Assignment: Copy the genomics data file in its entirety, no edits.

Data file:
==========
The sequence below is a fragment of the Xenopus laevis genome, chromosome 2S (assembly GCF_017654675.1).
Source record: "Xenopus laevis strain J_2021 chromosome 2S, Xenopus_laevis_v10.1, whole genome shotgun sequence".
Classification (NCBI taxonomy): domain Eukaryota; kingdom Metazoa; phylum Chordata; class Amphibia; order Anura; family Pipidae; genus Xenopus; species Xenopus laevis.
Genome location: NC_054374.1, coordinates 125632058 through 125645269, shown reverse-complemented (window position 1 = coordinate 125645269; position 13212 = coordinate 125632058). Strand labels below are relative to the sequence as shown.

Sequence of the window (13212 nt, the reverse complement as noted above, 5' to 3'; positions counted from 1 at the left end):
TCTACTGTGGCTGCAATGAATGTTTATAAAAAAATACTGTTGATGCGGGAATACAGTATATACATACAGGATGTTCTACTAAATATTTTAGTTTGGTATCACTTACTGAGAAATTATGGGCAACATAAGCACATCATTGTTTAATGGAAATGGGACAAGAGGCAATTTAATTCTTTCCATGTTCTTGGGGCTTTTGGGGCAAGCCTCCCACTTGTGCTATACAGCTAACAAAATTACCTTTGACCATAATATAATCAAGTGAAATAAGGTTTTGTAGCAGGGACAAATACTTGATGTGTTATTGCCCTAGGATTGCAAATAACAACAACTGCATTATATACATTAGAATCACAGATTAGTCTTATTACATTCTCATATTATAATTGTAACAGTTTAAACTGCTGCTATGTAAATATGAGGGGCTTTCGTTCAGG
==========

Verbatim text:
The sequence below is a fragment of the Xenopus laevis genome, chromosome 2S (assembly GCF_017654675.1).
Source record: "Xenopus laevis strain J_2021 chromosome 2S, Xenopus_laevis_v10.1, whole genome shotgun sequence".
Classification (NCBI taxonomy): domain Eukaryota; kingdom Metazoa; phylum Chordata; class Amphibia; order Anura; family Pipidae; genus Xenopus; species Xenopus laevis.
Genome location: NC_054374.1, coordinates 125632058 through 125645269, shown reverse-complemented (window position 1 = coordinate 125645269; position 13212 = coordinate 125632058). Strand labels below are relative to the sequence as shown.

Sequence of the window (13212 nt, the reverse complement as noted above, 5' to 3'; positions counted from 1 at the left end):
TCTACTGTGGCTGCAATGAATGTTTATAAAAAAATACTGTTGATGCGGGAATACAGTATATACATACAGGATGTTCTACTAAATATTTTAGTTTGGTATCACTTACTGAGAAATTATGGGCAACATAAGCACATCATTGTTTAATGGAAATGGGACAAGAGGCAATTTAATTCTTTCCATGTTCTTGGGGCTTTTGGGGCAAGCCTCCCACTTGTGCTATACAGCTAACAAAATTACCTTTGACCATAATATAATCAAGTGAAATAAGGTTTTGTAGCAGGGACAAATACTTGATGTGTTATTGCCCTAGGATTGCAAATAACAACAACTGCATTATATACATTAGAATCACAGATTAGTCTTATTACATTCTCATATTATAATTGTAACAGTTTAAACTGCTGCTATGTAAATATGAGGGGCTTTCGTTCAGG